Disclaimer

Disclaimer: The information found on this site is meant for educational and informational purposes only. Nothing on this site should be construed as a recommendation or solicitation to buy or sell derivatives or securities or to trade any particular strategy. Trading of derivatives or securities has large potential risk and you must be aware of and accept all the risks. Past performance of any trading system or methodology is not necessarily indicative of future results. No representation is being made that any account will or is likely to achieve performance results similar to those discussed on this website. Hypothetical or simulated performance results have certain limitations and do not represent actual trading.

Sunday, October 21, 2012

VIX Rising to 20.83 in the Next 2 Weeks?


As you can see in the chart of VIX above, the P&F Trend Indicator (from MetaStock) that I use for VIX turned positive once again as of VIX closing price of October 19, 2012.  I look at this indicator because it turns positive so infrequently when it comes to VIX.  Last time P&F Trend Indicator turned positive was on May 4, 2012.  At that time, I wrote a research piece titled "VIX Rising to 24.6 Before May VIX Settlement?" in my blog.  In fact, VIX rose from 19.16 on May 4th to 21.97 the last trading day of VIX May expiration.  VIX continued to rise as high as 25.1 over the subsequent few trading days.

The table below shows the instances when VIX was under 25 and P&F Trend Indicator turned positive over the past 12 years.


Unlike in my May 4th post, I added a calculation of averages excluding what I considered outliers (highlighted in green & yellow) to come up with average or expected Max % Gain & Max % Loss of VIX looking 10 trading days forward.  Based on the average numbers, VIX could be expected to rise as high as 20.83 or fall to as low as 16.04 over the next two weeks.  Furthermore, using these VIX ranges, VXX then could be expected to trade within 40.6 to the upside or 33.4 over the next two weeks.  VXX ranges are calculated (roughly) with assumptions about how it has moved in the past relative to VIX movements.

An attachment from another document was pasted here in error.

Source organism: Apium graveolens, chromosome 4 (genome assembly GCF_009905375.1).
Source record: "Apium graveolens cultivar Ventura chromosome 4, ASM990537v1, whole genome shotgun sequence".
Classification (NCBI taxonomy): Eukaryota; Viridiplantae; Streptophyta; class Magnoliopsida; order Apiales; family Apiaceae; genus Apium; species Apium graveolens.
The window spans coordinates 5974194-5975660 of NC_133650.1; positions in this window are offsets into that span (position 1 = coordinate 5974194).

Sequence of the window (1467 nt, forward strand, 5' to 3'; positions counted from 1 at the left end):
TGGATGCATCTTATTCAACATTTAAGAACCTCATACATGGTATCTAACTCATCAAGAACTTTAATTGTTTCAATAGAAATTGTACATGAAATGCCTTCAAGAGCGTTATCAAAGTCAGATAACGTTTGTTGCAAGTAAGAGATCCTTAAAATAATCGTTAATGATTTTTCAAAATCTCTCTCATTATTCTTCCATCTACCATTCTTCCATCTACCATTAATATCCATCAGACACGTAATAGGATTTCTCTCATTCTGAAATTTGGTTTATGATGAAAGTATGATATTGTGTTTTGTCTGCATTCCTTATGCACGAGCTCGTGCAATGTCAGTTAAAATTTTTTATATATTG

I understand that trying to calculate "Expected" or "Average" numbers with such few data samples is not quantitatively reliable.  Nevertheless, it is a worthwhile exercise to carry out when formulating a trading strategy based on scenarios of how VIX may be expected to move.  Perhaps, buying the VXX November 35/38 call spread could be a good trade.

Sunday, September 30, 2012

Differences in Perception & Reality: Time to Go Long Volatility




Back in late August and early September, and ahead of ECB announcement, S&P500 Index experienced a period consolidation.  As you can see in the first blue oval, the market went sideways, then took off after  Draghi's announcement of Outright Monetary Transactions (OTM) policy.  Over the past two weeks, the market has also undergone a consolidation of sort.

The interesting difference between these two periods of consolidation is VIX (shown in plum) movements and my Fair Volatility Estimate or FVE Indicator (shown in blue).  As you can see indicated by the red arrow, VIX steadily rose ahead of the ECB announcement to 18 level, while FVE remained low and in a declining trend.  After the ECB announcement, VIX plunged.

Recently, however, FVE has been steadily rising, yet VIX has remained mostly below FVE Indicator's values during this consolidation and also below its values during the previous consolidation.

The reality is that the current ongoing consolidation of the S&P500 Index is showing greater volatility, yet market volatility perception as measured by VIX is not quite reflecting this.  I believe presents a good expected payoff scenario in favor of going long volatility.

Thursday, September 6, 2012

VIX Back Month Futures At Record Premiums!

VIX back month future prices seem really high to me.  March 2013 VIX futures are trading at 27.30, April 2013 VIX futures are 27.85, and May 2013 VIX futures are 28.20!  Historically, the median VIX level has been 19.8.  Furthermore, I calculated that VIX has been above 40 just 3.6% of the times since 1994, but 29% of the times it has been below 16.  With these probabilities, I get 8 to 1 advantage for me to sell back month VIX futures.  I thought this has to be an anomaly!

So I plotted a graph showing the premiums of the first seven, VIX monthly futures prices over spot VIX.  As you can see in Yellow, the rolling seventh month VIX futures prices have indeed been trading at record premiums over spot VIX.  On August 17, when spot VIX hit a five-year low of 13.45, the VIX March futures prices were trading at 93.7% premium.  Since then, VIX has climbed to 17.74, reducing the premium March 2013 VIX futures trade over spot VIX to 53.9%.  However, this premium is still very high based on historical premiums